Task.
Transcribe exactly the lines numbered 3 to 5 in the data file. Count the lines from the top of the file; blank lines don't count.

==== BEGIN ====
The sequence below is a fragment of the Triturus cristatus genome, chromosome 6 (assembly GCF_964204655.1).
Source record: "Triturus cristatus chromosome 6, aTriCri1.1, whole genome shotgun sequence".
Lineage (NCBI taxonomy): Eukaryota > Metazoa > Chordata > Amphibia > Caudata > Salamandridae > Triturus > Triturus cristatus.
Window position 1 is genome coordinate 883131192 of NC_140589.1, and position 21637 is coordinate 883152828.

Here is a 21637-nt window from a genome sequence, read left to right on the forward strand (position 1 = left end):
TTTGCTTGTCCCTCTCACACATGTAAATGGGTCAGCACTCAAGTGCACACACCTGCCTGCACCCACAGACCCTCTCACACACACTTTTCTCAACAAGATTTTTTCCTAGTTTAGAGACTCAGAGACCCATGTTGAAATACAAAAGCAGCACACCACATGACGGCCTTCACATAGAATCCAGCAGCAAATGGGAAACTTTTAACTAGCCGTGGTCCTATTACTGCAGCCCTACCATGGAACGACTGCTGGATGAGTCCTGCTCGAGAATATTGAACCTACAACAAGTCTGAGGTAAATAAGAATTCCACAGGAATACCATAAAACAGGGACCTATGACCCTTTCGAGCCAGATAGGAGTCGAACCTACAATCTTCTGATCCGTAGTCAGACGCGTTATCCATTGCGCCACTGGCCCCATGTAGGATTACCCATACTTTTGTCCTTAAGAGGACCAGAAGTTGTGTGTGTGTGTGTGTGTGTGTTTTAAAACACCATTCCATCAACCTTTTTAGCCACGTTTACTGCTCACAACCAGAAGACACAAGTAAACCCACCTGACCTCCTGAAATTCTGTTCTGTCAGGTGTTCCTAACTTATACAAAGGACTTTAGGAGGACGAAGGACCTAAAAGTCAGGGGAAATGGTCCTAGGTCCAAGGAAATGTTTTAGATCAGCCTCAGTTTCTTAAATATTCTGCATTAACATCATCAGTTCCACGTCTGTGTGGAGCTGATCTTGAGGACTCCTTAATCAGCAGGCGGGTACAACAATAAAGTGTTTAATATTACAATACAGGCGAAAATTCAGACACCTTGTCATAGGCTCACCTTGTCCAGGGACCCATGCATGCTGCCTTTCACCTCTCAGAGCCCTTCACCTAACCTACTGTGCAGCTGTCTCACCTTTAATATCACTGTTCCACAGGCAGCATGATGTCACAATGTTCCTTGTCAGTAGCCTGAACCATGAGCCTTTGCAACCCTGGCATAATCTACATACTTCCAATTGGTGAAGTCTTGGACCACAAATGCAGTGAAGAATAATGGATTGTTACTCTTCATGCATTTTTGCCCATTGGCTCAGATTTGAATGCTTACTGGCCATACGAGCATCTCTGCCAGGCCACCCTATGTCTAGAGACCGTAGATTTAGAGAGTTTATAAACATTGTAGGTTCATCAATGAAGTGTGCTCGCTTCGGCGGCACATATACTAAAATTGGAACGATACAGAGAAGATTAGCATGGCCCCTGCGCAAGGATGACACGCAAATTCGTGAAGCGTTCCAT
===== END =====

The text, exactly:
Lineage (NCBI taxonomy): Eukaryota > Metazoa > Chordata > Amphibia > Caudata > Salamandridae > Triturus > Triturus cristatus.
Window position 1 is genome coordinate 883131192 of NC_140589.1, and position 21637 is coordinate 883152828.

Here is a 21637-nt window from a genome sequence, read left to right on the forward strand (position 1 = left end):